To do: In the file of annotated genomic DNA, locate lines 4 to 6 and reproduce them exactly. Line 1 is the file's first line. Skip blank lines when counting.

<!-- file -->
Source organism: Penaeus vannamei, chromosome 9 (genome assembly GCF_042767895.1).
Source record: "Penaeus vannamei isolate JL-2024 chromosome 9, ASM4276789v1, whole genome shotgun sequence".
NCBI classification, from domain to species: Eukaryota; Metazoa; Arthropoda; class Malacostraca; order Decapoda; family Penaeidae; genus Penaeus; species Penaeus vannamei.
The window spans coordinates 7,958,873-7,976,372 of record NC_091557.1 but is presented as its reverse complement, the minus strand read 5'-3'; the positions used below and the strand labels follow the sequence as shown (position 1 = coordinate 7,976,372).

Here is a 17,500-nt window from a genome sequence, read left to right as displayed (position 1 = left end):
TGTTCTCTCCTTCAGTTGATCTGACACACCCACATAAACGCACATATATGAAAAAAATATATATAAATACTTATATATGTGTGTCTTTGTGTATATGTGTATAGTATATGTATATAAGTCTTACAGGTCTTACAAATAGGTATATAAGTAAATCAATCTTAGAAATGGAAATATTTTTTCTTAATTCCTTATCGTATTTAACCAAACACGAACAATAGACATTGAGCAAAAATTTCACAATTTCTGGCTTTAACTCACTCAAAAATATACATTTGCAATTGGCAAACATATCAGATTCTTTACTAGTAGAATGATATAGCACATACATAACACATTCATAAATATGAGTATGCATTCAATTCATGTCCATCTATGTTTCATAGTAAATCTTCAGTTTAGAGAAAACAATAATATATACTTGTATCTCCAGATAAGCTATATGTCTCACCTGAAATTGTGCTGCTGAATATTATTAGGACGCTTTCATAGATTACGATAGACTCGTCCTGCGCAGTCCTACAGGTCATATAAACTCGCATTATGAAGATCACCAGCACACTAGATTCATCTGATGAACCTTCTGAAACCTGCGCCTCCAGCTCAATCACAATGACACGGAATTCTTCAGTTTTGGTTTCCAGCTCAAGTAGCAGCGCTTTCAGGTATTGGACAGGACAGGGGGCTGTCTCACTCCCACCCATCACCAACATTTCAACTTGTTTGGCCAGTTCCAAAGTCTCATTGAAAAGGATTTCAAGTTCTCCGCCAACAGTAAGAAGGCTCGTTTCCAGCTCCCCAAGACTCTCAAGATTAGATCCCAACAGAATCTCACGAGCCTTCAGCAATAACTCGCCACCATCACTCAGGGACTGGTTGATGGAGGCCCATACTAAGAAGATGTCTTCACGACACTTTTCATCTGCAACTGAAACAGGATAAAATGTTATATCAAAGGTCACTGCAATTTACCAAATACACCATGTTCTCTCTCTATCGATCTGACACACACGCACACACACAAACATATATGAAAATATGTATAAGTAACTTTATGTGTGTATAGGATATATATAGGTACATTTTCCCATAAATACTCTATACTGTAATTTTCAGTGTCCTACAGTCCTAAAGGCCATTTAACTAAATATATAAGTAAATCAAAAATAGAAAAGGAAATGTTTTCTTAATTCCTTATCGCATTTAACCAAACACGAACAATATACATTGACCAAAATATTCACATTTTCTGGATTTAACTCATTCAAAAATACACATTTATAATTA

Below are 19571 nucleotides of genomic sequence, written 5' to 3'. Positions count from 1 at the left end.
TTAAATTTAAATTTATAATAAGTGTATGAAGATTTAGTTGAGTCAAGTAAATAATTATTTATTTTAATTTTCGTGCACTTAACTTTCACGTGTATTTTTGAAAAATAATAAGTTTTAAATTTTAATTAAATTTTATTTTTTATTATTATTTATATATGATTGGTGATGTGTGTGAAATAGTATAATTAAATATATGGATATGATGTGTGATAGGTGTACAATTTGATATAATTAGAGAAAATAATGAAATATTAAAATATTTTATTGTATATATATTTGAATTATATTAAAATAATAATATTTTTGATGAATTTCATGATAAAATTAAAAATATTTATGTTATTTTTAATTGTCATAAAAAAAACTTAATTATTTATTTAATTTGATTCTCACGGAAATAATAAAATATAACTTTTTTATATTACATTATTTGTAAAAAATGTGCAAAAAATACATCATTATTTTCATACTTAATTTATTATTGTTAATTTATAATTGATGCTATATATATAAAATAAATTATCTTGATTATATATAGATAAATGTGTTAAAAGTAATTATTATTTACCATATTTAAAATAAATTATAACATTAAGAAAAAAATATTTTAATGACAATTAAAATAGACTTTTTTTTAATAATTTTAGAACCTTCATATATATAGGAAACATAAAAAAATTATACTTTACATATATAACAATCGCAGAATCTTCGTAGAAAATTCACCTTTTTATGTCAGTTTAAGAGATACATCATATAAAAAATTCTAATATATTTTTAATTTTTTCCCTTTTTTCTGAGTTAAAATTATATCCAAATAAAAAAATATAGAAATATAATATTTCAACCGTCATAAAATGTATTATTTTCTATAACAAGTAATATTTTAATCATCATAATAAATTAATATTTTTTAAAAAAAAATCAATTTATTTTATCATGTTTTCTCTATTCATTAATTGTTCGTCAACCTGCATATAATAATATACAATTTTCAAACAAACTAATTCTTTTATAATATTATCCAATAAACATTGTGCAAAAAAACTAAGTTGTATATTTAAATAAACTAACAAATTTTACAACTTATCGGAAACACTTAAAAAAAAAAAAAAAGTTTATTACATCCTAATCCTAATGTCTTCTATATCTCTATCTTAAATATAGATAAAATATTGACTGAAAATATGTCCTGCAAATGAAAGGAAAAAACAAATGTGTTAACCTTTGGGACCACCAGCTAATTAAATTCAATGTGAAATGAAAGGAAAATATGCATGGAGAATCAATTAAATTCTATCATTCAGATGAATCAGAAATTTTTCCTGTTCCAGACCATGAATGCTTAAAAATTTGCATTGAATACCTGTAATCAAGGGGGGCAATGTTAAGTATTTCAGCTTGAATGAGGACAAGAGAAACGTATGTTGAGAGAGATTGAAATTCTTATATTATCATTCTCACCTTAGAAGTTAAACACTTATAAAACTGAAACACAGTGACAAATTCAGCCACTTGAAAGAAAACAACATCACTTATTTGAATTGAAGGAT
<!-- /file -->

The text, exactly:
The window spans coordinates 7,958,873-7,976,372 of record NC_091557.1 but is presented as its reverse complement, the minus strand read 5'-3'; the positions used below and the strand labels follow the sequence as shown (position 1 = coordinate 7,976,372).

Here is a 17,500-nt window from a genome sequence, read left to right as displayed (position 1 = left end):
TGTTCTCTCCTTCAGTTGATCTGACACACCCACATAAACGCACATATATGAAAAAAATATATATAAATACTTATATATGTGTGTCTTTGTGTATATGTGTATAGTATATGTATATAAGTCTTACAGGTCTTACAAATAGGTATATAAGTAAATCAATCTTAGAAATGGAAATATTTTTTCTTAATTCCTTATCGTATTTAACCAAACACGAACAATAGACATTGAGCAAAAATTTCACAATTTCTGGCTTTAACTCACTCAAAAATATACATTTGCAATTGGCAAACATATCAGATTCTTTACTAGTAGAATGATATAGCACATACATAACACATTCATAAATATGAGTATGCATTCAATTCATGTCCATCTATGTTTCATAGTAAATCTTCAGTTTAGAGAAAACAATAATATATACTTGTATCTCCAGATAAGCTATATGTCTCACCTGAAATTGTGCTGCTGAATATTATTAGGACGCTTTCATAGATTACGATAGACTCGTCCTGCGCAGTCCTACAGGTCATATAAACTCGCATTATGAAGATCACCAGCACACTAGATTCATCTGATGAACCTTCTGAAACCTGCGCCTCCAGCTCAATCACAATGACACGGAATTCTTCAGTTTTGGTTTCCAGCTCAAGTAGCAGCGCTTTCAGGTATTGGACAGGACAGGGGGCTGTCTCACTCCCACCCATCACCAACATTTCAACTTGTTTGGCCAGTTCCAAAGTCTCATTGAAAAGGATTTCAAGTTCTCCGCCAACAGTAAGAAGGCTCGTTTCCAGCTCCCCAAGACTCTCAAGATTAGATCCCAACAGAATCTCACGAGCCTTCAGCAATAACTCGCCACCATCACTCAGGGACTGGTTGATGGAGGCCCATACTAAGAAGATGTCTTCACGACACTTTTCATCTGCAACTGAAACAGGATAAAATGTTATATCAAAGGTCACTGCAATTTACCAAATACACCATGTTCTCTCTCTATCGATCTGACACACACGCACACACACAAACATATATGAAAATATGTATAAGTAACTTTATGTGTGTATAGGATATATATAGGTACATTTTCCCATAAATACTCTATACTGTAATTTTCAGTGTCCTACAGTCCTAAAGGCCATTTAACTAAATATATAAGTAAATCAAAAATAGAAAAGGAAATGTTTTCTTAATTCCTTATCGCATTTAACCAAACACGAACAATATACATTGACCAAAATATTCACATTTTCTGGATTTAACTCATTCAAAAATACACATTTATAATTA